"I had so much fun doing the research for this book and it changed so much of what I thought I knew about Key West. On this page I'll share a few of my favorite historical discoveries." —Arlo Haskell
Moses Cohen Mordecai's Sailing Mail Steamer, the "Isabel"
Moses Cohen Mordecai hailed from a prominent Jewish family in South Carolina. In 1848, he was awarded a U.S. government contract to establish Key West’s first regular mail service. Mordecai’s sailing paddle steamer, Isabel (pictured here), delivered the U.S. mail and offered a passenger service that connected Key West with the cities of Charleston, South Carolina; Savannah, Georgia; and Havana, Cuba. (Painting attributed to Joseph B. Smith and son, c. 1855, oil on canvas, 30 x 50 in., John O. Sands Collection.)
David Henry Mordecai's 1849 Diary of his Voyage to Key West aboard the Isabel
Fifteen-year-old David Henry Mordecai accompanied his father on the Isabel on a trip to Key West and Cuba in March of 1849. His diary from the journey, pages of which are shown here, contains some of the earliest recorded impressions of the Florida Keys and their surrounding waters. (See original at Lowcountry Digital Library / Special Collections, College of Charleston Library)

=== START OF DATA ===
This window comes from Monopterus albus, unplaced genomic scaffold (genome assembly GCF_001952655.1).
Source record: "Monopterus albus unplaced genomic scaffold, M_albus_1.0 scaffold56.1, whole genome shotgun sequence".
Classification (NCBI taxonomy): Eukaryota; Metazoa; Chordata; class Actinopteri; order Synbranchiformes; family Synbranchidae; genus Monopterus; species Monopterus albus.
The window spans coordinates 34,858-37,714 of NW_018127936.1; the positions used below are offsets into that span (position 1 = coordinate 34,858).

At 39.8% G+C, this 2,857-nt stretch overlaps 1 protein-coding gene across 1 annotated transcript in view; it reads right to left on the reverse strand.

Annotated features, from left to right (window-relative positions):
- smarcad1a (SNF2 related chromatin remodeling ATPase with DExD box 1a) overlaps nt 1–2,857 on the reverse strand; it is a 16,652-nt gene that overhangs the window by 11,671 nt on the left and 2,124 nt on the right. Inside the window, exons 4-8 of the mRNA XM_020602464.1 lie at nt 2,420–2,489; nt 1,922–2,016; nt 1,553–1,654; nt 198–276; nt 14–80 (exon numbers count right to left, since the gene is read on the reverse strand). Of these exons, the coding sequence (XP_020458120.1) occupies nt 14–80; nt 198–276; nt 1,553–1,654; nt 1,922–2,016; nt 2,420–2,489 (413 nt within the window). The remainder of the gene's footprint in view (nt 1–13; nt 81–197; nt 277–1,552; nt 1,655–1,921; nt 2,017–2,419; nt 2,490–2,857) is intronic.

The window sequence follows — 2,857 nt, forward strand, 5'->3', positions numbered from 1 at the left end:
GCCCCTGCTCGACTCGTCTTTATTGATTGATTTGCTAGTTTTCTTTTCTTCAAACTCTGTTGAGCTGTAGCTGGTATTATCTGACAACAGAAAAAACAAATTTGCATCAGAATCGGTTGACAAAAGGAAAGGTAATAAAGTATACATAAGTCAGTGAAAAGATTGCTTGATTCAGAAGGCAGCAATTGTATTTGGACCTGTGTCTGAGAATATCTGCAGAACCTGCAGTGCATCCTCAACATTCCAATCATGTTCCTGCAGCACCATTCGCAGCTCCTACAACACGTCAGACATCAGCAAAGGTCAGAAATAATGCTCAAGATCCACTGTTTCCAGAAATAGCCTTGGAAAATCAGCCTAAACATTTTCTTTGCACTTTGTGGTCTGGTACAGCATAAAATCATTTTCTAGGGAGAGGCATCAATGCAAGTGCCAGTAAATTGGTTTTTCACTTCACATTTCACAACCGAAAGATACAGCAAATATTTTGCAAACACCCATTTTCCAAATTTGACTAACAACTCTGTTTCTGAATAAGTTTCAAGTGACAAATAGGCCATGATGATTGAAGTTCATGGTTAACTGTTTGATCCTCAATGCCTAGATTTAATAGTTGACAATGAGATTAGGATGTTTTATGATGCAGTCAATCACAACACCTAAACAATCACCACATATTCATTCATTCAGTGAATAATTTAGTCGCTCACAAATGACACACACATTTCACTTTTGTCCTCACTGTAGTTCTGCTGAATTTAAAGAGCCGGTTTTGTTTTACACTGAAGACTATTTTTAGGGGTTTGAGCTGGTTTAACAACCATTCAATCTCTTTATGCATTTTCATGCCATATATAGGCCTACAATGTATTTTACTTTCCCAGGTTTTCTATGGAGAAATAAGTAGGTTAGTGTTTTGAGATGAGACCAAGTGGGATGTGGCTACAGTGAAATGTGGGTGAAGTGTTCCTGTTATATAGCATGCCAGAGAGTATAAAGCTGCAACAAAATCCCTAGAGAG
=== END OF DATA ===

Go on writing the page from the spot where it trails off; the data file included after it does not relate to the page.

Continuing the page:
Max White & Samuel Cline: Tailors to the U.S. Military
Mordecai Abraham "Max" White came to Key West from Poland as a twenty-two-year-old in 1857 and opened a clothing store in 1859 with Samuel Cline. They made clothing for the U.S government forces stationed at Fort Zachary Taylor. (Newspaper advertisement from New Era, September 6, 1862. See original at University of Florida Digital Collections.)